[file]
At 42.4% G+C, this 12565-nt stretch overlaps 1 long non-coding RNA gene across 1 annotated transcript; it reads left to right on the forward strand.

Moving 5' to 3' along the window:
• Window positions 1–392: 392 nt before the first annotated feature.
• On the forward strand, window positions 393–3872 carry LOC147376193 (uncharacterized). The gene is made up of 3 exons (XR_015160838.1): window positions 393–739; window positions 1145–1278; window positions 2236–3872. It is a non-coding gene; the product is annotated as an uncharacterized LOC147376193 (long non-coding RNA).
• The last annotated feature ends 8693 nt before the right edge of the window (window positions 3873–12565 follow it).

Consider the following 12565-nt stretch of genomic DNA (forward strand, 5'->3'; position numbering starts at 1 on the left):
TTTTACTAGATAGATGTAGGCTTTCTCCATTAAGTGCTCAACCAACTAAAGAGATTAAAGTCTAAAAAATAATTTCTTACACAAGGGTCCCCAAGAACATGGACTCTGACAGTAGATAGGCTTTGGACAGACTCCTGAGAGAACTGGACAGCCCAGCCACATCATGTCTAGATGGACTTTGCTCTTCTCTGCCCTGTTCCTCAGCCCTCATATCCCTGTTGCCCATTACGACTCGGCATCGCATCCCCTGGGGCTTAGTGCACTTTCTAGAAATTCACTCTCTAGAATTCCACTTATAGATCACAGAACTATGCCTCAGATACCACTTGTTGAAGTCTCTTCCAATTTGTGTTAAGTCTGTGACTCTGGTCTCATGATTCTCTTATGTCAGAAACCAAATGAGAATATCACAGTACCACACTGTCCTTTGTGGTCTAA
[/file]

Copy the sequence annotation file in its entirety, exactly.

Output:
At 42.4% G+C, this 12565-nt stretch overlaps 1 long non-coding RNA gene across 1 annotated transcript; it reads left to right on the forward strand.

Moving 5' to 3' along the window:
• Window positions 1–392: 392 nt before the first annotated feature.
• On the forward strand, window positions 393–3872 carry LOC147376193 (uncharacterized). The gene is made up of 3 exons (XR_015160838.1): window positions 393–739; window positions 1145–1278; window positions 2236–3872. It is a non-coding gene; the product is annotated as an uncharacterized LOC147376193 (long non-coding RNA).
• The last annotated feature ends 8693 nt before the right edge of the window (window positions 3873–12565 follow it).

Consider the following 12565-nt stretch of genomic DNA (forward strand, 5'->3'; position numbering starts at 1 on the left):
TTTTACTAGATAGATGTAGGCTTTCTCCATTAAGTGCTCAACCAACTAAAGAGATTAAAGTCTAAAAAATAATTTCTTACACAAGGGTCCCCAAGAACATGGACTCTGACAGTAGATAGGCTTTGGACAGACTCCTGAGAGAACTGGACAGCCCAGCCACATCATGTCTAGATGGACTTTGCTCTTCTCTGCCCTGTTCCTCAGCCCTCATATCCCTGTTGCCCATTACGACTCGGCATCGCATCCCCTGGGGCTTAGTGCACTTTCTAGAAATTCACTCTCTAGAATTCCACTTATAGATCACAGAACTATGCCTCAGATACCACTTGTTGAAGTCTCTTCCAATTTGTGTTAAGTCTGTGACTCTGGTCTCATGATTCTCTTATGTCAGAAACCAAATGAGAATATCACAGTACCACACTGTCCTTTGTGGTCTAA